Conductive Concrete Could Make Roads Safer

New concrete formulation may see testing at major US airport.

Four hour time-lapse showing conductive concrete melting fresh snow. (Video courtesy of Chris Tuan/Lim Nguyen/University of Nebraska-Lincoln.)

Conductive concrete could be coming soon to roads and airports near you, if current testing of the material concludes successfully. 

The concrete has steel shavings and carbon added in specific amounts, about 20 percent of the mix of regular concrete, which serves to make it more conductive than normal. The idea is to have a regular concrete mixture provide the basic structure of an installation with the special conductive concrete forming a surface layer on top.  This minimizes the amount of concrete that needs to be heated. 

When the system detects freezing surface temperatures, it responds and raises the concrete’s surface temperature above the melting point of snow and ice.

A slab of concrete demonstrates its de-icing capababilities in Omaha during a winter storm in December 2015. (Image courtesy of Chris Tuan/Lim Nguyen/University of Nebraska-Lincoln.)

A slab of concrete demonstrates its de-icing capabilities in Omaha after a winter storm in December 2015. (Image courtesy of Chris Tuan/Lim Nguyen/University of Nebraska-Lincoln.)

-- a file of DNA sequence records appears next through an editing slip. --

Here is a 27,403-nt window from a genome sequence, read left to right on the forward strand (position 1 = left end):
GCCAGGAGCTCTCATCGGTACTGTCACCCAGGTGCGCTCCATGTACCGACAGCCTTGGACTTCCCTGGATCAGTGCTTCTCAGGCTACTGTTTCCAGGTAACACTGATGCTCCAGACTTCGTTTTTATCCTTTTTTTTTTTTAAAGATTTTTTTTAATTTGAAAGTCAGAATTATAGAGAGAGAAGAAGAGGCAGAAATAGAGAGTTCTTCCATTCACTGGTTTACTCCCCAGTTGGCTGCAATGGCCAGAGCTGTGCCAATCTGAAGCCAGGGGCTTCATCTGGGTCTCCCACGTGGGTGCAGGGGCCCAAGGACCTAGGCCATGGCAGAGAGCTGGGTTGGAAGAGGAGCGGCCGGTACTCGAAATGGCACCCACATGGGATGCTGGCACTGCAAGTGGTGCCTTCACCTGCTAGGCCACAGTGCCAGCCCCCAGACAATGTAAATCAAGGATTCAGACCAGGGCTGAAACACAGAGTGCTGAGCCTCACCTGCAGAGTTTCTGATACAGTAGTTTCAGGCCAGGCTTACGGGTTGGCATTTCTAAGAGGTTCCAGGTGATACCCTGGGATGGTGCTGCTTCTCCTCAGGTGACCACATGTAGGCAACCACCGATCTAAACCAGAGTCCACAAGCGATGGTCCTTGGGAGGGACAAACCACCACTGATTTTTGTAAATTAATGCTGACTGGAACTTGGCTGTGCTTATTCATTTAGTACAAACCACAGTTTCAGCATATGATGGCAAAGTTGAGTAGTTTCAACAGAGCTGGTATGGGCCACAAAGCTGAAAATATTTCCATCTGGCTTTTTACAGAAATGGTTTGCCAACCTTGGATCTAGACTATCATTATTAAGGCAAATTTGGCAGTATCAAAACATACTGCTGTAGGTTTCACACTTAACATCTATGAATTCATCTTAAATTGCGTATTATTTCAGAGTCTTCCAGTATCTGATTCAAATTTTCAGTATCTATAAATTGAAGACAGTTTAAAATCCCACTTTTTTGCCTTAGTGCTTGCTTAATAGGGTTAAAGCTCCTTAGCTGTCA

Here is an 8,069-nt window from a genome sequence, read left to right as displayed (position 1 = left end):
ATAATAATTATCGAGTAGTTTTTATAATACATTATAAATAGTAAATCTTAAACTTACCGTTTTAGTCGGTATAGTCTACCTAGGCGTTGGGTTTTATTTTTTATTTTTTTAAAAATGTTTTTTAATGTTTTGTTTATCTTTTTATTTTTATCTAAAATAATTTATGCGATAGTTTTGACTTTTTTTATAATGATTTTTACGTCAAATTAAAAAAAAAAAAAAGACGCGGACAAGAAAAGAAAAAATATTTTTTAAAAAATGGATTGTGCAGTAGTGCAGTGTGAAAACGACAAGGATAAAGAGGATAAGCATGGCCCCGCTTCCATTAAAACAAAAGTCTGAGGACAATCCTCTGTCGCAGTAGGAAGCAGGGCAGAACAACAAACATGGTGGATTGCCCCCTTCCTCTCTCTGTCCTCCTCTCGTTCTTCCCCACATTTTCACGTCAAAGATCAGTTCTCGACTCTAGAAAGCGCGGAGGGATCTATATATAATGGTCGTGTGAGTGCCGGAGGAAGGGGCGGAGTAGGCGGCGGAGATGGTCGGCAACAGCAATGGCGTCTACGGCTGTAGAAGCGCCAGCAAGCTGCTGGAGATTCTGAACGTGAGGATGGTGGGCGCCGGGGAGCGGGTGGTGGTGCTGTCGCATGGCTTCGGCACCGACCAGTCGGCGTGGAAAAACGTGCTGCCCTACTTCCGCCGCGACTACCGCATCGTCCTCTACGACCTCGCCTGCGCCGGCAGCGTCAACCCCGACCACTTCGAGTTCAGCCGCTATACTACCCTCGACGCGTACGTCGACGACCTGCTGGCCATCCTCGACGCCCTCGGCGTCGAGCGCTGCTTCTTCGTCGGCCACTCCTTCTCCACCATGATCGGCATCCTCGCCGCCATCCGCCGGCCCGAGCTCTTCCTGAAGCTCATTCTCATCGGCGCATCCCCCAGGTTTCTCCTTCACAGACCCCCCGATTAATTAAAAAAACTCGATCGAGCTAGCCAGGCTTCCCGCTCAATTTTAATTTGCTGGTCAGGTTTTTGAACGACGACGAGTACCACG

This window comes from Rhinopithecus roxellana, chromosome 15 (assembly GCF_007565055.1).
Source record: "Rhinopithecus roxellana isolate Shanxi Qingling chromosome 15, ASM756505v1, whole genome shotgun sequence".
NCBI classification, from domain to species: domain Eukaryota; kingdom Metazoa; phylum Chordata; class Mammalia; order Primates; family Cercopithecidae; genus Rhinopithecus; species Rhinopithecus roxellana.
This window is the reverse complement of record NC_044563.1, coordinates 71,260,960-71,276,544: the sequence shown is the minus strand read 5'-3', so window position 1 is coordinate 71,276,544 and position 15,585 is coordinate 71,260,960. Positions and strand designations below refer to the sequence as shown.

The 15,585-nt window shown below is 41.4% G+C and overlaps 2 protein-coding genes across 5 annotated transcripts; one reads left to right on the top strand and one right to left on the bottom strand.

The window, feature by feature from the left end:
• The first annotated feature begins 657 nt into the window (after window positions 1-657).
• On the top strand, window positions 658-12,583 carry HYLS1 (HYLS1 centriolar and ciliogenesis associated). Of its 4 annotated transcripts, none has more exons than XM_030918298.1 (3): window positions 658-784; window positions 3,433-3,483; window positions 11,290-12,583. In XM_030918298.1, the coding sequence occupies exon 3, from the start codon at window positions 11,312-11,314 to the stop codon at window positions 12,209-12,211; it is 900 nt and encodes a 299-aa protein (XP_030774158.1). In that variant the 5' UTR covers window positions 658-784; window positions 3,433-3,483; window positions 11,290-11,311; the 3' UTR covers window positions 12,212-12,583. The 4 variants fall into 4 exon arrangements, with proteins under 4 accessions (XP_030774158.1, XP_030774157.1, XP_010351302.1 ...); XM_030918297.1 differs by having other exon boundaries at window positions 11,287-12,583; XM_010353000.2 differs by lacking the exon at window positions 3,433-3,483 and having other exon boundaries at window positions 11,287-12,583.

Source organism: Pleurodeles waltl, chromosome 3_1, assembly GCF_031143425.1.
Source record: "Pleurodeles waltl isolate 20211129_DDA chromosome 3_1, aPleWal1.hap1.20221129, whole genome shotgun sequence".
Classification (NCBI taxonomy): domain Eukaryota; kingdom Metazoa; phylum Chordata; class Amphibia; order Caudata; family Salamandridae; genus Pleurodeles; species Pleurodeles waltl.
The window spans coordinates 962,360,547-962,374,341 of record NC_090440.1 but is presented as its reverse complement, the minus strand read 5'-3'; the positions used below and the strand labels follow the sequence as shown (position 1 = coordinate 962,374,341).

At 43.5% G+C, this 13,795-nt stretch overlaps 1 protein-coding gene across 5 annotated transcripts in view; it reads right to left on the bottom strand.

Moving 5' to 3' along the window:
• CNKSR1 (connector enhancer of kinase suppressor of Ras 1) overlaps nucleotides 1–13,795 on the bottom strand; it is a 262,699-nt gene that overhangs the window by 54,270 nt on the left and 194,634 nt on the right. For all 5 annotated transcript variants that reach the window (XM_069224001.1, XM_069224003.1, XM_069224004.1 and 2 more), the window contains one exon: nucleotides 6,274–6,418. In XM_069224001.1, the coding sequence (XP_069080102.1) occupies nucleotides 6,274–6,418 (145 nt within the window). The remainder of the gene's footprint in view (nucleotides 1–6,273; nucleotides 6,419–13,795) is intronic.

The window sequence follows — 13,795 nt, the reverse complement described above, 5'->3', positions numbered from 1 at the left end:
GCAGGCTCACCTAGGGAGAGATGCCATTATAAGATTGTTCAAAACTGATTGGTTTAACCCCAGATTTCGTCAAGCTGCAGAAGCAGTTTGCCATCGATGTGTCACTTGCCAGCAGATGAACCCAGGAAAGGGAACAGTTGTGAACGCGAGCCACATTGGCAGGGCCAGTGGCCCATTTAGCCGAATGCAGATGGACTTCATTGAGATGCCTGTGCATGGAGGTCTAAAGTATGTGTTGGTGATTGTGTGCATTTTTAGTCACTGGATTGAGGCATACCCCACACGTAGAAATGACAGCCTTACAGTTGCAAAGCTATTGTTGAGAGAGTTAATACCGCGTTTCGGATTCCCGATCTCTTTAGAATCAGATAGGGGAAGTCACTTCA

So far, this has been spectacularly successful on a long running test.  One of the testing scenarios was on bridges, which unlike other road surfaces are notoriously quick to freeze because they’re exposed to the air on both the top and bottom surfaces. 

Conductive Concrete Field Test

The Roca Spur Bridge south of Lincoln Nebraska is one hundred fifty feet long and three lanes wide.  Christopher Tuan, professor of civil engineering at the University of Nebraska-Lincoln, used his new conductive concrete to deposit a 4-inch overlay on the bridge.  The overlay is broken into 52 cross-bridge slabs, each of which can be energized individually.  In this case, the slabs are heavily instrumented for the study.

A controller applies power to the slabs in a sequential manner, reducing the peak power requirements.  The slabs are energized with 208V when surface temperatures drop below 40F, and power is cut off at temperatures over 55F.  The thermal mass allows carry-through between the energized periods while all the slabs are being cycled. 

In the tests, an average power density of 42W/sqft kept the ice and snow at bay during storms.  The total power consumption for the bridge is about 1000 kWhr per day during a snow storm.

The cost of the power to operate this system is only a fraction of the cost for several tons of deicing chemicals that would normally be needed to fend off a storm’s icy assault.  Professor Tuan expects that his solution will be welcomed in road locations at a high risk for ice buildup, such as off-ramps, bridges, pedestrian crossings, problematic intersections and sidewalks.

Conductive Concrete Tarmacs?

This new direction in concrete development has also attracted the attention of the FAA, which has commissioned a test of the conductive concrete this winter running through March.

If the test is successful, the FAA plans to apply the concrete to a major airport’s tarmac area. Tarmacs are often more problematic than the runways because they are difficult to plow owing to constant activity and geometry. 

Conductive concrete offers us much in reducing chemicals and salt pollution issues, especially when the deicing materials have to be applied near water ways.

For more information, visit the University of Nebraska-Lincoln website.